“Hey Eugene, do you have a girlfriend?”
“No, I don’t. I bat for the other team”
“What’s this he’s talking about, baseball?”
“No, that means I’m gay.”
“Hey, Eugene really likes joking doesn’t he!”
The above occurred between an older relative and myself. She was from India, which has a much more conservative culture. Aunts always like to ask about girlfriends. I decided to answer truthfully. The awkward silence that followed was a form of denial, if not fear of broaching the topic.
What am I trying to say here? For one, that if you’re going to fight for something, it may as well be for who you are. Two, when you come out with an unpopular opinion/identity and you are of sound character, you will be respected, even if at the beginning people may cast aspersions or dislike you. And three, you dignity as a human is worth more than causing uncomfortability.
So how do I get from this to an “obligation to come out”? Let me just preface this by saying that I know perfectly well that queer people can, have, and are killed, beaten, tortured, and maimed for their sexuality around the world, and for them, the obligation to come out doesn’t apply to them. They ought to read this and see how the principle would apply in their daily lives.
But the underlying principle is that people have a preconceived idea of a category, and if you can’t change their mind through rational argumentation, then the next best thing, if not better, is to convince them through living a better life. That’s all you’ve got left, and I think that it’s even more effective than rational argumentation.
Let’s say that that category is ‘gay’. People, who come from certain backgrounds, or who simply don’t know better, think of gay people as drug abusers, or pedophiles, all these terrible things. That’s because the category isn’t gay, it’s ‘all forms of unacceptable/immoral social conduct’. And so if you see one sign of unacceptable conduct, you think that all the rest will closely follow. Here’s the thing: this becomes true when there’s a denial of one sign within a person. Let me give you an example.
There is, as many people have now pointed out, blatant child abuse in the Catholic Church. And there was blatant covering up of this too. Why? Because the higher up you go in the church hierarchy, the more likely the people are to be engaged in disorderly conduct – homosexuality, pedophilia, etc. It is an ‘open secret’ in the Vatican, according to Frederic Martel’s new book. But everyone covers for the other’s transgressions so that their own secrets are protected – “if you let me drown, then you’re coming with me” kind of an attitude.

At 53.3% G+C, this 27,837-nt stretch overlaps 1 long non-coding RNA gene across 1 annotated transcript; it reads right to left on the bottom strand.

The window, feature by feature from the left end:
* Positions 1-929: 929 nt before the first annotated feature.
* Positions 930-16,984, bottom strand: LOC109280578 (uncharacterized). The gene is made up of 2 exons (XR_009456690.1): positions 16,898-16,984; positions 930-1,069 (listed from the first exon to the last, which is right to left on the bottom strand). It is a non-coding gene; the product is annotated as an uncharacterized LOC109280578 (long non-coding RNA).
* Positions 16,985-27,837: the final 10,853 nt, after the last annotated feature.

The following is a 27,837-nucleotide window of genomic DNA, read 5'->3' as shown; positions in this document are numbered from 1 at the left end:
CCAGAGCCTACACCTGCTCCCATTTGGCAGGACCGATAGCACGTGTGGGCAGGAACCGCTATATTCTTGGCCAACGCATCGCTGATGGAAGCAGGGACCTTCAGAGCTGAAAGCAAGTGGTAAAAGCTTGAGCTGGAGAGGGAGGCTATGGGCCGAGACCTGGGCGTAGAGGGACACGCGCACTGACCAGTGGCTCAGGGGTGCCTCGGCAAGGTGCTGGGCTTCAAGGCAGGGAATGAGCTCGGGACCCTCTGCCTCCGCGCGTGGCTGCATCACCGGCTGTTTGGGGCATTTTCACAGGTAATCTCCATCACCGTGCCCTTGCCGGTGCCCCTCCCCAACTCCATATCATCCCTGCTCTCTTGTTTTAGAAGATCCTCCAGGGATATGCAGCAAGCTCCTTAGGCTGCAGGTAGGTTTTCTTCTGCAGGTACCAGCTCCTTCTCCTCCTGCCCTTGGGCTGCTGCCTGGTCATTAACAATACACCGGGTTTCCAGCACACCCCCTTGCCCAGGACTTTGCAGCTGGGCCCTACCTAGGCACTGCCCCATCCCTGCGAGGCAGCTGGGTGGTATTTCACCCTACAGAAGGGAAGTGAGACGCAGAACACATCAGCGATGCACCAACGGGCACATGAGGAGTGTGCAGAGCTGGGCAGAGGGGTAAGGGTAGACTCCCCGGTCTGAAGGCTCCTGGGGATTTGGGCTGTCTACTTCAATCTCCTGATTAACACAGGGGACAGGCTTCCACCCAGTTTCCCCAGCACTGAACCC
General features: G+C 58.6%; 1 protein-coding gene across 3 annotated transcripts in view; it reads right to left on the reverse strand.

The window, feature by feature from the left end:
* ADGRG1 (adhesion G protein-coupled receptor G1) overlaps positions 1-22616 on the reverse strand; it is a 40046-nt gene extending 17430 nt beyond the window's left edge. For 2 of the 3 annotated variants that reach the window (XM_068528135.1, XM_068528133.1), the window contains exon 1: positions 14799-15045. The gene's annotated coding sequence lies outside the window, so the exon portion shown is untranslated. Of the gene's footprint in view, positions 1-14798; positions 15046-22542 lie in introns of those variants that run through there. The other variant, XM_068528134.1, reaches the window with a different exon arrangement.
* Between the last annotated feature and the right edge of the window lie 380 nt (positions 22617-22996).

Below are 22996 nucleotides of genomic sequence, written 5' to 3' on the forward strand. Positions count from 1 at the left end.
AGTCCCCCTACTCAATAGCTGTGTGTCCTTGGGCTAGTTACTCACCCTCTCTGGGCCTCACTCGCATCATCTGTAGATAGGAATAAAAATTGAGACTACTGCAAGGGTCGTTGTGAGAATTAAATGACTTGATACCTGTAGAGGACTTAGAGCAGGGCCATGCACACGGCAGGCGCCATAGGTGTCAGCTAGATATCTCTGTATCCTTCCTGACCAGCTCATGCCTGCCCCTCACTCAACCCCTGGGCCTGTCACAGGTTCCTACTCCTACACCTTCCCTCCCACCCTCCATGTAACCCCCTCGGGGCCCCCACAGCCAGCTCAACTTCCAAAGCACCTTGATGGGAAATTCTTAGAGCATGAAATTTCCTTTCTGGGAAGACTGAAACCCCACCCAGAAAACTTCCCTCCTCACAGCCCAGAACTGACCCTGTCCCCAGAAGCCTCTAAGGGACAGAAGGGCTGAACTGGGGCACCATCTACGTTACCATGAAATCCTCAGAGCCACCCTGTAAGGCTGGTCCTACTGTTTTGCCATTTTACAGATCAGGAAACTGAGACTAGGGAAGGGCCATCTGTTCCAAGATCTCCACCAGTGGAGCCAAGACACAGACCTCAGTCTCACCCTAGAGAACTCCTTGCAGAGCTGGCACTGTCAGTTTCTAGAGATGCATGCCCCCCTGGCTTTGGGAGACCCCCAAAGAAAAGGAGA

Both homosexuality and child abuse are condemned and illegal in the catholic church. The reason why you find both in the Catholic Church is because when you find an organization or a group of people which accepts, cloisters, and hides those belonging in the unacceptable category of social conduct, others who are truly harmful who also engage in unacceptable social conduct (pedophiles) are drawn to the institution in an attempt to protect themselves.
Quick point to make: some may critique me for going after the Catholic Church when it’s the case that sexual abuse of children occurs at similar rates in other religious institutions. To this I would say that you hold the people you trust to higher moral standards.
How could that problem from before have been solved? I think that if the gay, homophobic cardinals had stopped denying that they were gay, and instead had integrated their sexuality into their lives, it would have prevented them from going out and actually having gay sex all the time, for one, but for two, it would have prevented the catholic church from becoming a safe space for sexual abusers.
I think something similar occurs in a culture where too many people don’t come out. People deny it, then put on a show of being straight as well as hating gays so that they are not suspected of being gay. When they are caught red handed for sleeping around with other guys (because sexuality is not something you can simply ignore exists), they have no choice but to do the bidding of the person who uses their secret.
If they came out and stopped lying to themselves and to other, in action as well as in philosophy, then I think the consequence would’ve been less misbehaviour, but also a clarification of the category of unacceptable/immoral social conduct. The same goes for individuals. If individuals come out and they live properly, then I think it would result in people being more accepting of gay people because then the gay person doesn’t become the shadow in the dark. it doesn’t become the boogeyman. It doesn’t immediately get associated with the rest of the unacceptable/immoral social conduct.
I think I now better understand the idea of diversity in films, or at least of characters. It attempts to do something very similar to that which you would do when you come out while you’re a morally acceptable person – that of normalizing so called unacceptable conduct. One key difference though is that one is sorta propaganda, the other is more honest.
Anyways, this was a very long way of saying that you should remember that if you come out, people’s perception of you will indeed change, but not as much as people’s perception of the category which you’re afraid to identify with – homosexual in this case. It will likely change to the positive in the long run. If it doesn’t, and if people would rather change their perception of you for the worse instead of changing their perception of gay for the better, then you might just be better off without them.
Lastly, by not coming out, you make it more difficult for the next person who’s in your shoes who’s coming out. I don’t mean to guilt trip anyone into coming out, because it is difficult, and as I pointed out before, can be a life or death situation. I mean this last point to be an argument that’ll stand by your side. Courage, like cowardice, is contagious.